The South (San Angel/Coyoacán). Well worth visiting, just look in any guide book. Whoops, I've got to log offf unexpectedly. More on the south in a while

Rachel

Rachel Caroline Laudan

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  • 3 weeks later...

I have a friend who is in Cuernavaca for a week and he wants to know what to bring back to me. He has packed an extra bag to fill with things just for me! :blush: However I have no idea what to ask for, I know I want dried peppers of various kinds and corn husks for tamales, and Masa Harina, and one of those pans for roasting peppers. What other food products for making Mexican dishes are best bought in Mexico? Does anyone know a thread on this? But mostly, from Cuernavaca, what is the easiest place to buy foods and kitchen implements to travel? Any advice will help. Thank you. :smile:

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I'd say have him not waste space on the comal (the pepper roasting pan). A clay one is too fragile to travel and a metal one isn't necessary. Any griddle will do; I char my chiles on a round cast iron griddle and it works fine.

Masa harina...well, you'll find uses for it. Corn husks, yes. Dried chiles, definitely. Here's a short list of several dried varieties he should buy:

guajillo

ancho

de arbol

chipotle

cascabel

Also ask him to buy some cans of chiles jalapeño en escabeche. The very best brand is La Morena; almost any size can is available. And tell him to pick up a couple of cans of chiles chipotle en adobo.

He could buy you some dried maíz colorado, dried red corn kernels, to be rehydrated for pozole or nixtamal-ized for grinding into masa.

If he's really a glutton for punishment, ask him for a molcajete con tejolote (volcanic rock mortar and pestle). This will weigh a lot, but there's no good substitute. He'll want to find one that is very small-pored. If he brings it to you, ask me later how to cure it for use.

Tell him to ask in Cuernavaca for the location of the Mercado de Abastos or any central market.

What's new at Mexico Cooks!?

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I'd say have him not waste space on the comal (the pepper roasting pan).  A clay one is too fragile to travel and a metal one isn't necessary.  Any griddle will do; I char my chiles on a round cast iron griddle and it works fine.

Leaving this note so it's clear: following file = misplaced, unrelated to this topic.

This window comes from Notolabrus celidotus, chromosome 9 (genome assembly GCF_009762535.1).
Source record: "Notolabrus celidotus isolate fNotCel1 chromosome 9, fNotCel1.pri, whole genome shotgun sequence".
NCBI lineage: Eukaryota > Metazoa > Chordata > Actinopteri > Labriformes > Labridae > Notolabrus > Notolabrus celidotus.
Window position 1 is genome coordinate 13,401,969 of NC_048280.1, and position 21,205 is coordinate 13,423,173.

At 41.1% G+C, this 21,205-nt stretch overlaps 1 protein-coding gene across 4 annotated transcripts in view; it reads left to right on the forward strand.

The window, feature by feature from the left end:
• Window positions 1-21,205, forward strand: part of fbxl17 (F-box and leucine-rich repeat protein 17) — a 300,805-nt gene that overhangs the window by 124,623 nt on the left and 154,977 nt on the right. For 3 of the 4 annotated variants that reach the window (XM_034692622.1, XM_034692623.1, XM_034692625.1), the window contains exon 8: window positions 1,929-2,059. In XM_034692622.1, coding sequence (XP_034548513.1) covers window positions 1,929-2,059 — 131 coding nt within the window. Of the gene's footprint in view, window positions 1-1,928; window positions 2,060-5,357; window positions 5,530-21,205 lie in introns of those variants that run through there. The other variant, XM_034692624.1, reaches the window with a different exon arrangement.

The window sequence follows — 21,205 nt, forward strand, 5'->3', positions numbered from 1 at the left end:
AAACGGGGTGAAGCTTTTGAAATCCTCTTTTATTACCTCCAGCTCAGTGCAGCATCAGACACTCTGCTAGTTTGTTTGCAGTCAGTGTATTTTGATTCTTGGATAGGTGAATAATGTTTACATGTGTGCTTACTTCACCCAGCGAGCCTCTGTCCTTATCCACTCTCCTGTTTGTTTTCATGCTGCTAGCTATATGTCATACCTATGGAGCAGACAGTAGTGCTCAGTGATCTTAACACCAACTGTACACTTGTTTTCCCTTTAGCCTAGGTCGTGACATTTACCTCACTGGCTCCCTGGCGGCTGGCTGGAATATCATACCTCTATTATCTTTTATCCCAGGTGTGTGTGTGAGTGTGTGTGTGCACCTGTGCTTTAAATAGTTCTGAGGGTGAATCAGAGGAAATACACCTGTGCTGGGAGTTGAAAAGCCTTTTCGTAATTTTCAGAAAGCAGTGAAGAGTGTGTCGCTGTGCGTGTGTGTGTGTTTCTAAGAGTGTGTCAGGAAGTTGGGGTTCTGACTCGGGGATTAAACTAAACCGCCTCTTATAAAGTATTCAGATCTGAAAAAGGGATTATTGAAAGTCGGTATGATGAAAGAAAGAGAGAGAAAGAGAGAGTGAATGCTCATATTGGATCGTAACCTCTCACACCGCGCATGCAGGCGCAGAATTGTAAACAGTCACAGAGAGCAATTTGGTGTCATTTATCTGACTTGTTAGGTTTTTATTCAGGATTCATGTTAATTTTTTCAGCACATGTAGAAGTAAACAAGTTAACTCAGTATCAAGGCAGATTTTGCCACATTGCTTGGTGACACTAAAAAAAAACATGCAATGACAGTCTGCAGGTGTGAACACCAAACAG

Masa harina...well, you'll find uses for it.  Corn husks, yes.  Dried chiles, definitely.  Here's a short list of several dried varieties he should buy:

...

...

Tell him to ask in Cuernavaca for the location of the Mercado de Abastos or any central market.

Thank you ever so much for your advice. I will send him to the Mercado de Abastos in Cuernavaca for these things. :smile:

Should I ask him for mexican chocolate to make a mole or can I use local chocolate with no difference?

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Yes, by all means have him buy Mexican chocolate. If he can find chocolate de metate, that's what he should get. If not, Moctezuma is a good brand, as is Ibarra. Mexican chocolate is made with sugar, cinnamon, and sometimes almonds ground into the mix, so it's very different from what you have in France. Great that you thought of it!

The mole that has a bit of chocolate is mole poblano, Puebla style mole. There are many, many moles that don't contain chocolate. You undoubtedly know this already...

Be sure to have him bring you a Mexican lime squeezer--a metal one, you don't want one of the flimsy plastic ones. You'll wonder what in the world you did without it. The lime goes into the squeezer with the rounded side facing you, the cut side down. You squeeze the handle et voilá.